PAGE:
Equipping large trucks with advanced safety technologies has the potential to prevent up to 63,000 truck-related crashes each year, according to new research from the AAA Foundation for Traffic Safety.
In 2015, large trucks were involved in more than 400,000 crashes that resulted in more than 4,000 deaths and 116,000 injuries — a four percent increase from 2014. AAA recommends that all large trucks, both existing and new, get equipped with cost effective technologies that improve safety for everyone on the road.
“There’s no question that truck safety technology saves lives,” said Dr. David Yang, executive director of the AAA Foundation for Traffic Safety. “This new research shows that the benefits of adding many of these technologies to trucks clearly outweigh the cost.”
The report, “Leveraging Large Truck Technology and Engineering to Realize Safety Gains”, examined the safety benefits and costs of installing four advanced safety technologies in both existing and new large trucks: lane departure warning systems; automatic emergency braking; air disc brakes; and video-based onboard safety monitoring systems.
Researchers found that:
The societal safety benefits (i.e., economic value of lives saved, injuries prevented, etc.) of equipping all new and existing large trucks with lane departure warning and video-based onboard safety monitoring systems far outweigh the costs. Lane departure warning systems can prevent up to 6,372 crashes, 1,342 injuries and 115 deaths each year.
Video-based onboard safety monitoring systems can prevent as many as 63,000 crashes, 17,733 injuries and 293 deaths each year.
The societal safety benefits of equipping all new trucks with automatic braking or air disc brakes could outweigh costs. Automatic emergency braking can prevent up to 5,294 crashes, 2,753 injuries and 55 deaths each year.
Air disc brakes can prevent up to 2,411 crashes, 1,447 injuries and 37 deaths each year.
A recent AAA survey taken in conjunction with the AAA Foundation’s research found that six out of ten U.S. adults feel less safe driving past large commercial trucks than driving past passenger cars. The top three reasons are:
Trucks’ large size and length (28 percent)
Trucks have greater blind spots/less visibility (18 percent)
Trucks can drift or swerve out of their lane (14 percent)
About one in four (26 percent) U.S. adults say adding safety technology to large trucks would help them feel better about sharing the road.
“It’s understandable that many motorists are fearful and feel vulnerable when traveling near large trucks,” said Jake Nelson, AAA director of Traffic Safety Advocacy and Research. “Adding these safety technologies to the trucking fleet is not only cost effective, but doing so helps to alleviate driver concerns and prevents crashes. In the long run, it’s a win-win for industry and drivers nationwide.”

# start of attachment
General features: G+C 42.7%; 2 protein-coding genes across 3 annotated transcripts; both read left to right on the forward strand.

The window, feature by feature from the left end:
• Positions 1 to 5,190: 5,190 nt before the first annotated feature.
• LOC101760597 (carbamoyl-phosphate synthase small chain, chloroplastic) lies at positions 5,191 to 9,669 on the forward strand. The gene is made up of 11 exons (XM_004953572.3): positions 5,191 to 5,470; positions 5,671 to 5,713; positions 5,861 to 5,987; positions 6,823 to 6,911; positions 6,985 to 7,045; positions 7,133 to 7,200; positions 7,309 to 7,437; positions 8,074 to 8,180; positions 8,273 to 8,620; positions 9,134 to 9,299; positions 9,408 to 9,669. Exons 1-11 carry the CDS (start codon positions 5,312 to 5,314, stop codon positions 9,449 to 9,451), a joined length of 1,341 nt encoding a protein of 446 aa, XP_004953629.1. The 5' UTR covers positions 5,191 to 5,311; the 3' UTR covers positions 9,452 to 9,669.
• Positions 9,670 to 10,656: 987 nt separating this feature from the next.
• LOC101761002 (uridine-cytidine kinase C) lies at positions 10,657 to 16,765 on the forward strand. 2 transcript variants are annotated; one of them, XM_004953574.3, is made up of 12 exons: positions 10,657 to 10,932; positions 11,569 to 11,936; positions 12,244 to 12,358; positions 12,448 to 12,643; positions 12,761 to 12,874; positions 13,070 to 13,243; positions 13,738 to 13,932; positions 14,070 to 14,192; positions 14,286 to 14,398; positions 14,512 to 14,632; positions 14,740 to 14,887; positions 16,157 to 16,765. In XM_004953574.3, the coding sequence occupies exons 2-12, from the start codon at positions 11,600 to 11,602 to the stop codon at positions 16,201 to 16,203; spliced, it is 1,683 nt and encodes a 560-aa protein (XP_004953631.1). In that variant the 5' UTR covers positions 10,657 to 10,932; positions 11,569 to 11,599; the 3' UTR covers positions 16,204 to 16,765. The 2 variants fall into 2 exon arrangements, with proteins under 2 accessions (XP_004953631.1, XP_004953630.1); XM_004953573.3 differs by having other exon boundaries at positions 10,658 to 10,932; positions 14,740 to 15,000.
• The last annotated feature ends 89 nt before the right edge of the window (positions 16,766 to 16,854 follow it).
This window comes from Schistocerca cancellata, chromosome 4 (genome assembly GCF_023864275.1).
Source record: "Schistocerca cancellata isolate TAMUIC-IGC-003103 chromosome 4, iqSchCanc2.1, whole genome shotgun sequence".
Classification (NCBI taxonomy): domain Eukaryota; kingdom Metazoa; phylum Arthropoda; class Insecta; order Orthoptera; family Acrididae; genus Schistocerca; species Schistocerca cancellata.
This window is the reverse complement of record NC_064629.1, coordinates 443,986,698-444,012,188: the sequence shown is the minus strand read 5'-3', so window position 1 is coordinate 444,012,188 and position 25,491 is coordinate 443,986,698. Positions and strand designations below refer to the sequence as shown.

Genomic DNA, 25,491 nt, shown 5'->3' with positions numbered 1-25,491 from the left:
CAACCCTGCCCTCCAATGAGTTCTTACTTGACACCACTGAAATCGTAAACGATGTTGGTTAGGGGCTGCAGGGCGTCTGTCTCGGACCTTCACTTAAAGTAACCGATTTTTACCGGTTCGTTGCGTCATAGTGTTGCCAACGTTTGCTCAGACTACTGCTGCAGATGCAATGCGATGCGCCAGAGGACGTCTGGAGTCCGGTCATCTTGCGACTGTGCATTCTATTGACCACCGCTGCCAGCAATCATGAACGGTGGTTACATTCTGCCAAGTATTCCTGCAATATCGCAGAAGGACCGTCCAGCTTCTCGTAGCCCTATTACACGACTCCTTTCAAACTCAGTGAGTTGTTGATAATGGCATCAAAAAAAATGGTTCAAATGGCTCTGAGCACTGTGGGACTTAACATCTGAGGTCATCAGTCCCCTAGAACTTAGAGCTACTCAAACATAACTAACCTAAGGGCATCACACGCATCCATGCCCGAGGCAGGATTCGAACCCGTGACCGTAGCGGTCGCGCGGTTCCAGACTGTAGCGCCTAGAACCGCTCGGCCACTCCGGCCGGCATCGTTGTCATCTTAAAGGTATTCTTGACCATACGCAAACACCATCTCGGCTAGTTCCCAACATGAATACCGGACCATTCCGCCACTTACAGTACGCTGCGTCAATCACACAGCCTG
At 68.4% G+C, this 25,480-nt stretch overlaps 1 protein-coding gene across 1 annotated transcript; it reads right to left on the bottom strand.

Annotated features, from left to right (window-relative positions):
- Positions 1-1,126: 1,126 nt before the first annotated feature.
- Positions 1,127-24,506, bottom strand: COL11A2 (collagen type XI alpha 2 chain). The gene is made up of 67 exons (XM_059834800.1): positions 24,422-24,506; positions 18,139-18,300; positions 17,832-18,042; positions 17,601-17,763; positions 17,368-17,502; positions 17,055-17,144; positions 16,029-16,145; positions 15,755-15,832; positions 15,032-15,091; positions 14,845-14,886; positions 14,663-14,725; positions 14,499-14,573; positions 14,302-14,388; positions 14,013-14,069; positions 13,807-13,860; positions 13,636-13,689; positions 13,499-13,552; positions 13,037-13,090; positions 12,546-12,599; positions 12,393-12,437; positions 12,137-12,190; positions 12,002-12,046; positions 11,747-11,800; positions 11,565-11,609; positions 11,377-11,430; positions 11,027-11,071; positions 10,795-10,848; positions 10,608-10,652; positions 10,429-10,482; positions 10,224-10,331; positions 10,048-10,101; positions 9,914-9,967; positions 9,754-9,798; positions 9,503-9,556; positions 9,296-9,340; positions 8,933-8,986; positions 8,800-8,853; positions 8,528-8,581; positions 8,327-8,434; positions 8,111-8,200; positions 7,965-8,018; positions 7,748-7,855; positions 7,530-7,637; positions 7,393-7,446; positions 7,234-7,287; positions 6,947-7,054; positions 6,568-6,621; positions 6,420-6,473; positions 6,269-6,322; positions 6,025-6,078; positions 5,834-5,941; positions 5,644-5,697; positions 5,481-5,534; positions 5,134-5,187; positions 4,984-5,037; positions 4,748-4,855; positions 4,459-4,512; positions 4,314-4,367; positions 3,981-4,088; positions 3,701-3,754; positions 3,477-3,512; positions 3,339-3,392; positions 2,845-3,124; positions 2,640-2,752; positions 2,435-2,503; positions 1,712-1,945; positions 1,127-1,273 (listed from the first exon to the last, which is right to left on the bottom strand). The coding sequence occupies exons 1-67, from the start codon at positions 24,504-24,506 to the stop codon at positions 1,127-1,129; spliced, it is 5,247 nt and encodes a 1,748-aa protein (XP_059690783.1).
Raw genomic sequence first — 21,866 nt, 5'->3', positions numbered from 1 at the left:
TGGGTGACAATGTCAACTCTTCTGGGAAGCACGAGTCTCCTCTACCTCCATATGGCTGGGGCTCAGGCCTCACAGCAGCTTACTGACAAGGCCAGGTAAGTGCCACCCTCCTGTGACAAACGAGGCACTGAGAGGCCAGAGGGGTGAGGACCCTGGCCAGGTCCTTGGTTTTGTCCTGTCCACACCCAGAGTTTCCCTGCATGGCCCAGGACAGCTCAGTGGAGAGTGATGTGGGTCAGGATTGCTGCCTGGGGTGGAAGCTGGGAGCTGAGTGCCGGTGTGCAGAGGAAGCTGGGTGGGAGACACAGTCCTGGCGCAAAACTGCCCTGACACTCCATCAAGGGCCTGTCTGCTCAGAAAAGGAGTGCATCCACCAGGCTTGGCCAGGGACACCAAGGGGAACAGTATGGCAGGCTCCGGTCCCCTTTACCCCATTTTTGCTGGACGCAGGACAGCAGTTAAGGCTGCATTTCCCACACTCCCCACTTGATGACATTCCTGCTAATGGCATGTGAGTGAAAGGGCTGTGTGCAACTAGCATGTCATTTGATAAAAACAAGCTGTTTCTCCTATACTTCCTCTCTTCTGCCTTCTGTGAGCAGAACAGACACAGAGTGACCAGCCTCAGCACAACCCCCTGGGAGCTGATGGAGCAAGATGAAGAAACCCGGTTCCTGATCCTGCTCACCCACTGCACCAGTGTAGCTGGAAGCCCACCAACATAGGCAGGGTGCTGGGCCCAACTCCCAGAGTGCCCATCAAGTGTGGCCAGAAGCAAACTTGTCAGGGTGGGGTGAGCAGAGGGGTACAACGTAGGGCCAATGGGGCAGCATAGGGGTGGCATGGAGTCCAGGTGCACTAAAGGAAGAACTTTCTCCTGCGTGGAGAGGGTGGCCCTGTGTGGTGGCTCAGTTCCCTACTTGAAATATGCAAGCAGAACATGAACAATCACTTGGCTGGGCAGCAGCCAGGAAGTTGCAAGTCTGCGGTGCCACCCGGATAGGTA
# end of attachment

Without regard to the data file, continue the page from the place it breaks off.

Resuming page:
Professional truck drivers and motorists have a mutual responsibility to safely share the road by being attentive to changing road factors and driving conditions. When traveling near a large truck, drivers should:
• Be aware that trucks have large blind spots or “no-zones.” As a rule of thumb, if you cannot see the driver in the truck’s side view mirror, they cannot see you.
• Leave plenty of room between your vehicle and a truck when coming to a stop on a hill. Trucks may roll back as the driver takes his or her foot off the brake.
• Avoid speeding up when a truck is passing. Slow down and give the truck driver plenty of room to pass.
• Follow trucks at a safe distance.
• Allow plenty of space for a truck driver who is signalling to change lanes.
Established in 1947 by AAA, the AAA Foundation for Traffic Safety is a not-for-profit, publicly funded, 501(c)(3) charitable research and educational organization. The AAA Foundation’s mission is to prevent traffic deaths and injuries by conducting research into their causes and by educating the public about strategies to prevent crashes and reduce injuries when they do occur.
This research is used to develop educational materials for drivers, pedestrians, bicyclists and other road users. Visit www.AAAfoundation.org